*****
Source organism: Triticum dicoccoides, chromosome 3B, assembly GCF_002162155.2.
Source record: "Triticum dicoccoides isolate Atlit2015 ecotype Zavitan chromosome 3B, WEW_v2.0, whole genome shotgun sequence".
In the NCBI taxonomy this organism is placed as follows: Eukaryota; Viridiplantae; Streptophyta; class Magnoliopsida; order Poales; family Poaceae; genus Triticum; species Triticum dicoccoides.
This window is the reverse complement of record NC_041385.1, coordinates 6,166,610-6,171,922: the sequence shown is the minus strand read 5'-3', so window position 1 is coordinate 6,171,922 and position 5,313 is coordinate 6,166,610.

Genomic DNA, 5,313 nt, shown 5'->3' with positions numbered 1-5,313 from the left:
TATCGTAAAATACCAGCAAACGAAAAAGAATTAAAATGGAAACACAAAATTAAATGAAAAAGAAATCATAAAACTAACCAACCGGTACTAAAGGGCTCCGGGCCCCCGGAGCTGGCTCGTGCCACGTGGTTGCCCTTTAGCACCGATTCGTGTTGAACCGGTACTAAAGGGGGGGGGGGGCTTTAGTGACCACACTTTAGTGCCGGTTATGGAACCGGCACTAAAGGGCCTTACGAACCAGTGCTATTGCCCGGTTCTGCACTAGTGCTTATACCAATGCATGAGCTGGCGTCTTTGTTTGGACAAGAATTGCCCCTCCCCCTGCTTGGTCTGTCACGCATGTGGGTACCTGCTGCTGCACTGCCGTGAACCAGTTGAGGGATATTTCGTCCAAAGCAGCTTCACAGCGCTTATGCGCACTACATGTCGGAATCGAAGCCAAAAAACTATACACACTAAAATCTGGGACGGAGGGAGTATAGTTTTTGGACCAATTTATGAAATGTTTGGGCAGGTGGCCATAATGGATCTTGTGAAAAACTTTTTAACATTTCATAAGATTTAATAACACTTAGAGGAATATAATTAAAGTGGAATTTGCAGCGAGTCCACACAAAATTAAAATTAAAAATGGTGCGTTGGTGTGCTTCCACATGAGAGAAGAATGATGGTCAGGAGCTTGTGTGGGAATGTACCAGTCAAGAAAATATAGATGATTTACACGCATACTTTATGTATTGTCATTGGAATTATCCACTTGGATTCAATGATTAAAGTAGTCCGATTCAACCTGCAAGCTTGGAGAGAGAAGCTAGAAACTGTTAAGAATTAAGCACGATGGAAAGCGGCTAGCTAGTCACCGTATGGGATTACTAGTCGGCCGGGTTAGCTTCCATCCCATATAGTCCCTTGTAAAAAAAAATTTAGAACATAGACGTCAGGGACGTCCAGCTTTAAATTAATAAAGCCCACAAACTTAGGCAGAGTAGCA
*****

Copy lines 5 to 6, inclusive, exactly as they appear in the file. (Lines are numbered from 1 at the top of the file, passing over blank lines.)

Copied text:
Genomic DNA, 5,313 nt, shown 5'->3' with positions numbered 1-5,313 from the left:
TATCGTAAAATACCAGCAAACGAAAAAGAATTAAAATGGAAACACAAAATTAAATGAAAAAGAAATCATAAAACTAACCAACCGGTACTAAAGGGCTCCGGGCCCCCGGAGCTGGCTCGTGCCACGTGGTTGCCCTTTAGCACCGATTCGTGTTGAACCGGTACTAAAGGGGGGGGGGGGCTTTAGTGACCACACTTTAGTGCCGGTTATGGAACCGGCACTAAAGGGCCTTACGAACCAGTGCTATTGCCCGGTTCTGCACTAGTGCTTATACCAATGCATGAGCTGGCGTCTTTGTTTGGACAAGAATTGCCCCTCCCCCTGCTTGGTCTGTCACGCATGTGGGTACCTGCTGCTGCACTGCCGTGAACCAGTTGAGGGATATTTCGTCCAAAGCAGCTTCACAGCGCTTATGCGCACTACATGTCGGAATCGAAGCCAAAAAACTATACACACTAAAATCTGGGACGGAGGGAGTATAGTTTTTGGACCAATTTATGAAATGTTTGGGCAGGTGGCCATAATGGATCTTGTGAAAAACTTTTTAACATTTCATAAGATTTAATAACACTTAGAGGAATATAATTAAAGTGGAATTTGCAGCGAGTCCACACAAAATTAAAATTAAAAATGGTGCGTTGGTGTGCTTCCACATGAGAGAAGAATGATGGTCAGGAGCTTGTGTGGGAATGTACCAGTCAAGAAAATATAGATGATTTACACGCATACTTTATGTATTGTCATTGGAATTATCCACTTGGATTCAATGATTAAAGTAGTCCGATTCAACCTGCAAGCTTGGAGAGAGAAGCTAGAAACTGTTAAGAATTAAGCACGATGGAAAGCGGCTAGCTAGTCACCGTATGGGATTACTAGTCGGCCGGGTTAGCTTCCATCCCATATAGTCCCTTGTAAAAAAAAATTTAGAACATAGACGTCAGGGACGTCCAGCTTTAAATTAATAAAGCCCACAAACTTAGGCAGAGTAGCA